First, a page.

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Has Hadoop Failed? That’s the Wrong Question

Recently, some of my colleagues in the big data space have been discussing the success or failure of Hadoop as an enterprise-ready platform. Nothing makes technologists like us happier than debating a legitimately debatable point like whether or not a particular technology has lived up to its promise.

I remember when Bluetooth first hit the scene. It was predicted to be a magical universal connection protocol that was going to eliminate the need for, say, connected printers. We would just walk into a room and our Bluetooth-enabled laptops would automagically connect with a Bluetooth-enabled printer.

It didn’t quite work out that way. In fact, Bluetooth sort of wandered in the wilderness for a while, a solution in search of a problem.

But Bluetooth eventually found its mojo. Smartphones, cars, toasters, the entire Internet of Things: Bluetooth is a big component of the glue holding them all together.

These types of stories have been retold countless times since the advent of computers. Really, since the dawn of human invention.

So that brings us back to Hadoop. The early days for Hadoop were heady ones. It even made the New York Times. This was a technology that was going to change how we collect, store and analyze the massive new streams of data that were being created each year.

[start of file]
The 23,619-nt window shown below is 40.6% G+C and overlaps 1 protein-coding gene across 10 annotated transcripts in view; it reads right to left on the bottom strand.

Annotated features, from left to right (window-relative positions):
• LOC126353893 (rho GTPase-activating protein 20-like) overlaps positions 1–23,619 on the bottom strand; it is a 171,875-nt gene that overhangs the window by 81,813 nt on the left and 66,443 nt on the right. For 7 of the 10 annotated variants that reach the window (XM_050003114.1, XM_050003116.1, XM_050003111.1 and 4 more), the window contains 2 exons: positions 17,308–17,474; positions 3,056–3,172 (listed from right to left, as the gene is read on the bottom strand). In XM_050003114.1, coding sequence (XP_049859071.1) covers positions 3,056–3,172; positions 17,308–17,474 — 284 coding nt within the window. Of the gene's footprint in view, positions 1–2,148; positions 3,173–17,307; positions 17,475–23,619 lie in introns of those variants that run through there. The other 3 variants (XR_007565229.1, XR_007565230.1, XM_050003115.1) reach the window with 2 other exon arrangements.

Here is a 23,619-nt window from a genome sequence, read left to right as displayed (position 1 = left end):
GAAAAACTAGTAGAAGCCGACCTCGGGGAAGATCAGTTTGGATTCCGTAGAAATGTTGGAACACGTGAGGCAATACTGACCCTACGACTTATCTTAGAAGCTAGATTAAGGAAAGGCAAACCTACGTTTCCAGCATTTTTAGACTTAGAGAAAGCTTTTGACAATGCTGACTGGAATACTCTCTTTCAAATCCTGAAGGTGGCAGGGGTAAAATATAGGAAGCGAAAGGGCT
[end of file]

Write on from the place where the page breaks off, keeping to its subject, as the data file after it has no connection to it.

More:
And so it did for a few large tech firms with the expertise, manpower and time to make Hadoop work in their environments for their specific use cases.

The big question was, however, could Hadoop be adopted more broadly by large enterprises?

And that’s where Hadoop seemingly ran into some practical limits, as discussed recently in a Datanami interview. This entire discussion focuses on using Hadoop in traditional ways to act as a cheaper version of traditional products like relational databases. And of course, Hadoop is terrible as a relational database. That's why commercial products continue to be the database of choice if security, reliability, performance, and integration are critical. It's not hard to outperform Hive, or be more reliable and robust than the open source technologies that were promised to replace data warehousing.

Hadoop failed only in the sense that inflated expectations could never be met compared to mature commercial offerings.

At Podium Data, we took a different approach: We used Hadoop’s low-cost and scalable performance to create an entirely new approach to data management and self-service data in enterprise.

Trying to build a data marketplace by integrating Hadoop tools is like trying to build ERP from a Linux box and an Eclipse installation.  Sure, the infrastructure is there, but too much development and integration is required to succeed.

Our customers, however, are all successfully running on Hadoop infrastructure and scaling, because they have Podium managing and automating the entire process. These customers don't know or care that Podium uses Hadoop, S3, or Spark; they care that their data is secure, trusted, and easily accessible at a low cost.

Hadoop didn’t fail. Rather, it provided a critical stepping stone of inexpensive scalable parallel infrastructure so that we could reengineer the entire data management process. Our customers measure their success on business impact, not technical scorecards, and have increased analytics productivity 30x, cut data costs 40%, and accelerated time-to-answer 25x.  

That’s the brass ring, and Hadoop helped us reach it.